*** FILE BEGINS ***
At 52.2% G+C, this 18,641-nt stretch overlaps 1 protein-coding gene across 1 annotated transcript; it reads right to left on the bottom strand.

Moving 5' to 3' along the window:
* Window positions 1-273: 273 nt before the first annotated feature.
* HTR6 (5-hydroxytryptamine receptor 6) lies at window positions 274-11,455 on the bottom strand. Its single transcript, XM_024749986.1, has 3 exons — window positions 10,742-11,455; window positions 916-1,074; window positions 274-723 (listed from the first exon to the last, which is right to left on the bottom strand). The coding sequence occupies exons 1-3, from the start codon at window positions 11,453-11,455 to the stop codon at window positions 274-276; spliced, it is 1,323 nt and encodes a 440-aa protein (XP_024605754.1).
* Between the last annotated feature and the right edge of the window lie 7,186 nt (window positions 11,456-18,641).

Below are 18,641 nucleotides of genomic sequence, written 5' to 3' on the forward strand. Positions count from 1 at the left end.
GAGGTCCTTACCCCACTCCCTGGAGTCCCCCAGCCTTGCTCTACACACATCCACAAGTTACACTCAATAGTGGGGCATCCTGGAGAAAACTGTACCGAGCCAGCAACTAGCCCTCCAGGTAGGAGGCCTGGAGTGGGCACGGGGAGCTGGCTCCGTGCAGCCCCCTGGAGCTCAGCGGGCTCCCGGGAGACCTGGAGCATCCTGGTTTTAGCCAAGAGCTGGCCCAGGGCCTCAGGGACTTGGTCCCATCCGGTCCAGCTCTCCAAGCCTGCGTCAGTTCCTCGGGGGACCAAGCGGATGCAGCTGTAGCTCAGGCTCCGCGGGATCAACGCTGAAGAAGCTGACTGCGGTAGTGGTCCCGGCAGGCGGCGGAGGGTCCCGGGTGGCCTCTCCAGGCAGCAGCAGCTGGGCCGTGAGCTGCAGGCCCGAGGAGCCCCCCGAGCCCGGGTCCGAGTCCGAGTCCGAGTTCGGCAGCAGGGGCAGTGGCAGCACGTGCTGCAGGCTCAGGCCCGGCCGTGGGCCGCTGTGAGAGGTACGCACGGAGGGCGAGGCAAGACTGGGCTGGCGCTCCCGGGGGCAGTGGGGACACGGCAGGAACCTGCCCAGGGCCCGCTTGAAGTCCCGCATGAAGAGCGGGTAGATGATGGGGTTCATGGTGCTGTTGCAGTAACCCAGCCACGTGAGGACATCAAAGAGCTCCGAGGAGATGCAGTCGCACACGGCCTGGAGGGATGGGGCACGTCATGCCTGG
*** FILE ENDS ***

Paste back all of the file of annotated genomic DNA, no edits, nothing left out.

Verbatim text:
At 52.2% G+C, this 18,641-nt stretch overlaps 1 protein-coding gene across 1 annotated transcript; it reads right to left on the bottom strand.

Moving 5' to 3' along the window:
* Window positions 1-273: 273 nt before the first annotated feature.
* HTR6 (5-hydroxytryptamine receptor 6) lies at window positions 274-11,455 on the bottom strand. Its single transcript, XM_024749986.1, has 3 exons — window positions 10,742-11,455; window positions 916-1,074; window positions 274-723 (listed from the first exon to the last, which is right to left on the bottom strand). The coding sequence occupies exons 1-3, from the start codon at window positions 11,453-11,455 to the stop codon at window positions 274-276; spliced, it is 1,323 nt and encodes a 440-aa protein (XP_024605754.1).
* Between the last annotated feature and the right edge of the window lie 7,186 nt (window positions 11,456-18,641).

Below are 18,641 nucleotides of genomic sequence, written 5' to 3' on the forward strand. Positions count from 1 at the left end.
GAGGTCCTTACCCCACTCCCTGGAGTCCCCCAGCCTTGCTCTACACACATCCACAAGTTACACTCAATAGTGGGGCATCCTGGAGAAAACTGTACCGAGCCAGCAACTAGCCCTCCAGGTAGGAGGCCTGGAGTGGGCACGGGGAGCTGGCTCCGTGCAGCCCCCTGGAGCTCAGCGGGCTCCCGGGAGACCTGGAGCATCCTGGTTTTAGCCAAGAGCTGGCCCAGGGCCTCAGGGACTTGGTCCCATCCGGTCCAGCTCTCCAAGCCTGCGTCAGTTCCTCGGGGGACCAAGCGGATGCAGCTGTAGCTCAGGCTCCGCGGGATCAACGCTGAAGAAGCTGACTGCGGTAGTGGTCCCGGCAGGCGGCGGAGGGTCCCGGGTGGCCTCTCCAGGCAGCAGCAGCTGGGCCGTGAGCTGCAGGCCCGAGGAGCCCCCCGAGCCCGGGTCCGAGTCCGAGTCCGAGTTCGGCAGCAGGGGCAGTGGCAGCACGTGCTGCAGGCTCAGGCCCGGCCGTGGGCCGCTGTGAGAGGTACGCACGGAGGGCGAGGCAAGACTGGGCTGGCGCTCCCGGGGGCAGTGGGGACACGGCAGGAACCTGCCCAGGGCCCGCTTGAAGTCCCGCATGAAGAGCGGGTAGATGATGGGGTTCATGGTGCTGTTGCAGTAACCCAGCCACGTGAGGACATCAAAGAGCTCCGAGGAGATGCAGTCGCACACGGCCTGGAGGGATGGGGCACGTCATGCCTGG